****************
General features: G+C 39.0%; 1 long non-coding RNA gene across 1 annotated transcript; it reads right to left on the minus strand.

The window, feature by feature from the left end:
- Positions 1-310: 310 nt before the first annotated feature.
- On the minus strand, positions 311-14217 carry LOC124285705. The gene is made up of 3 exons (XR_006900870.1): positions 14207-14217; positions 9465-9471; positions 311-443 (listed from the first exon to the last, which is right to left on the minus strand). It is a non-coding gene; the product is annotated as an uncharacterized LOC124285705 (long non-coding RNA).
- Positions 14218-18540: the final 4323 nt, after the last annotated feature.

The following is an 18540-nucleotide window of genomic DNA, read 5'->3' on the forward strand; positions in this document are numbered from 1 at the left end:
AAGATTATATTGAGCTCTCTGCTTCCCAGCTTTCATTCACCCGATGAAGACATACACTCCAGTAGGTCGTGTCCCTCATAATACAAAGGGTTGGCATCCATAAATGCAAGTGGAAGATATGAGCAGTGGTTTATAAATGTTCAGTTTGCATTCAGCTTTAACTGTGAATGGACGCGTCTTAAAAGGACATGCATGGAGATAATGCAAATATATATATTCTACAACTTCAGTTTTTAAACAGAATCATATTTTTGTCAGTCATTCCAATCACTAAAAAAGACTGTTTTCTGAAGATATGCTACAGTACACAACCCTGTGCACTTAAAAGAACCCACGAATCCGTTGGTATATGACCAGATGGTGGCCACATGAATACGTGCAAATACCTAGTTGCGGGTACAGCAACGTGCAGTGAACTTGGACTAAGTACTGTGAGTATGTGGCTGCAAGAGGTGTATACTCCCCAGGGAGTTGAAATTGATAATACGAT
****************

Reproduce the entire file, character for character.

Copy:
General features: G+C 39.0%; 1 long non-coding RNA gene across 1 annotated transcript; it reads right to left on the minus strand.

The window, feature by feature from the left end:
- Positions 1-310: 310 nt before the first annotated feature.
- On the minus strand, positions 311-14217 carry LOC124285705. The gene is made up of 3 exons (XR_006900870.1): positions 14207-14217; positions 9465-9471; positions 311-443 (listed from the first exon to the last, which is right to left on the minus strand). It is a non-coding gene; the product is annotated as an uncharacterized LOC124285705 (long non-coding RNA).
- Positions 14218-18540: the final 4323 nt, after the last annotated feature.

The following is an 18540-nucleotide window of genomic DNA, read 5'->3' on the forward strand; positions in this document are numbered from 1 at the left end:
AAGATTATATTGAGCTCTCTGCTTCCCAGCTTTCATTCACCCGATGAAGACATACACTCCAGTAGGTCGTGTCCCTCATAATACAAAGGGTTGGCATCCATAAATGCAAGTGGAAGATATGAGCAGTGGTTTATAAATGTTCAGTTTGCATTCAGCTTTAACTGTGAATGGACGCGTCTTAAAAGGACATGCATGGAGATAATGCAAATATATATATTCTACAACTTCAGTTTTTAAACAGAATCATATTTTTGTCAGTCATTCCAATCACTAAAAAAGACTGTTTTCTGAAGATATGCTACAGTACACAACCCTGTGCACTTAAAAGAACCCACGAATCCGTTGGTATATGACCAGATGGTGGCCACATGAATACGTGCAAATACCTAGTTGCGGGTACAGCAACGTGCAGTGAACTTGGACTAAGTACTGTGAGTATGTGGCTGCAAGAGGTGTATACTCCCCAGGGAGTTGAAATTGATAATACGAT